If a motorbike is not ridden for an extended period of time, the battery may suffer the most. This article answers the most common battery questions, plus advice on how to charge your battery.
A conventional battery (we'll ignore lithium batteries for now) should easily sit for a month and still work fine. However, this time depends on two factors. Firstly, how new or old is the battery? If it's over five years old then it won't hold its charge as well as a new battery. Secondly, do you have a tracker or alarm on your motorbike? If these things draw current from the battery, they can speed up the road to flatness. To be on the safe side, top up the battery if the bike has been sitting for more than a week.
The easiest way is to use a smart charger. These chargers are smart enough to recognise the type of battery they are plugged into and the state it is in, and then modify their charging regime to suit.
So, for example, if you have an old battery that is almost dead, the smart charger will test it and bring it back up using the most efficient charging technique - usually using pulse current. It then keeps the battery at peak charge without overcharging it (which can lead to damage).
Some smart chargers can even desulphate your battery, effectively bringing it back from the dead. A standard trickle charger simply fires off a certain number of amps and keeps doing so - even if it is burning up the battery.
Generally when charging with a TV, you need to consult the owner's manual. Once you have found the battery, you have two options: i) attach the charger to the bike with the battery, or ii) remove the battery and charge it elsewhere.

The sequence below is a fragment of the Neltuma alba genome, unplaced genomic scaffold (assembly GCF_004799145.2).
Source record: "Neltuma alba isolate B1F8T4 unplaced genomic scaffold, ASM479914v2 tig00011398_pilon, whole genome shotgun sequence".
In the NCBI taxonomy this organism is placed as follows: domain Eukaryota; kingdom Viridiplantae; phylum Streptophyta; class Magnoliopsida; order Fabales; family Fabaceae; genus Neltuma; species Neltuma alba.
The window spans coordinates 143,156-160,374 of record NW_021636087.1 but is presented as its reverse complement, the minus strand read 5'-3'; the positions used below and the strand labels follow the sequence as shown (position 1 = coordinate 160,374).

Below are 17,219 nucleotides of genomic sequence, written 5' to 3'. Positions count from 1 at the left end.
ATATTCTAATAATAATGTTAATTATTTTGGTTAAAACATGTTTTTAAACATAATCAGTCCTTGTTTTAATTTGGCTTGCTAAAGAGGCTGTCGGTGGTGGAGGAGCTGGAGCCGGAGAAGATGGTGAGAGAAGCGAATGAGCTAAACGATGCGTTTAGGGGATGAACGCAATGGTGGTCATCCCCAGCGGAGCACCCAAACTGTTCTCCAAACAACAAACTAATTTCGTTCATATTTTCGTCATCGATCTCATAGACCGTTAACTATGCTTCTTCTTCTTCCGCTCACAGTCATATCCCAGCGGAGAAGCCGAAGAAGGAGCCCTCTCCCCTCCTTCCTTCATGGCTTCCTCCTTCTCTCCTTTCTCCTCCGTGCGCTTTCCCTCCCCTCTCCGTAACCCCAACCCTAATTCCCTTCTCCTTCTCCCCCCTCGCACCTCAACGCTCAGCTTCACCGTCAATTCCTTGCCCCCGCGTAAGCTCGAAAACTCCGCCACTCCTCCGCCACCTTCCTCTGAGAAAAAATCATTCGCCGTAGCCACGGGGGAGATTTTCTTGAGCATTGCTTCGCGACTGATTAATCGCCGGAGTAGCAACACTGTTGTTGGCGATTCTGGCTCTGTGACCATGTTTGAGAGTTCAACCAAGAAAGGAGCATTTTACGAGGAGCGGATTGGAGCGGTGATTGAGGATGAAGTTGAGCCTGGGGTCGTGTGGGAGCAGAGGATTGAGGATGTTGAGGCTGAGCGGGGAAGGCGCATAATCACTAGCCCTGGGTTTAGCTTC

What you do depends on whether there is power where the bike is parked and how damaged the battery is - if it is no longer rechargeable, it is recommended that you remove the battery during its desulphation. If you are disconnecting the battery, always remove the negative terminal (black) first to prevent any potential ground sparks when you remove the positive terminal. If you have a basic trickle charger without an auto-stop function, check it every few hours to see if it is charging the battery - you don't want it to overcharge.
A dead battery produces no power at all, so when you turn on the ignition, nothing happens - no lights, no fuel pump whine, nothing. More common is the dead but working battery that provides enough power to make the lights glow sickly and maybe even start the engine, but more likely to produce a series of quick, loud 'clicks' before giving up (the starter solenoid doesn't have enough power to stay engaged). You will then need a bumpy start, a jump start, or go back inside to get your charger.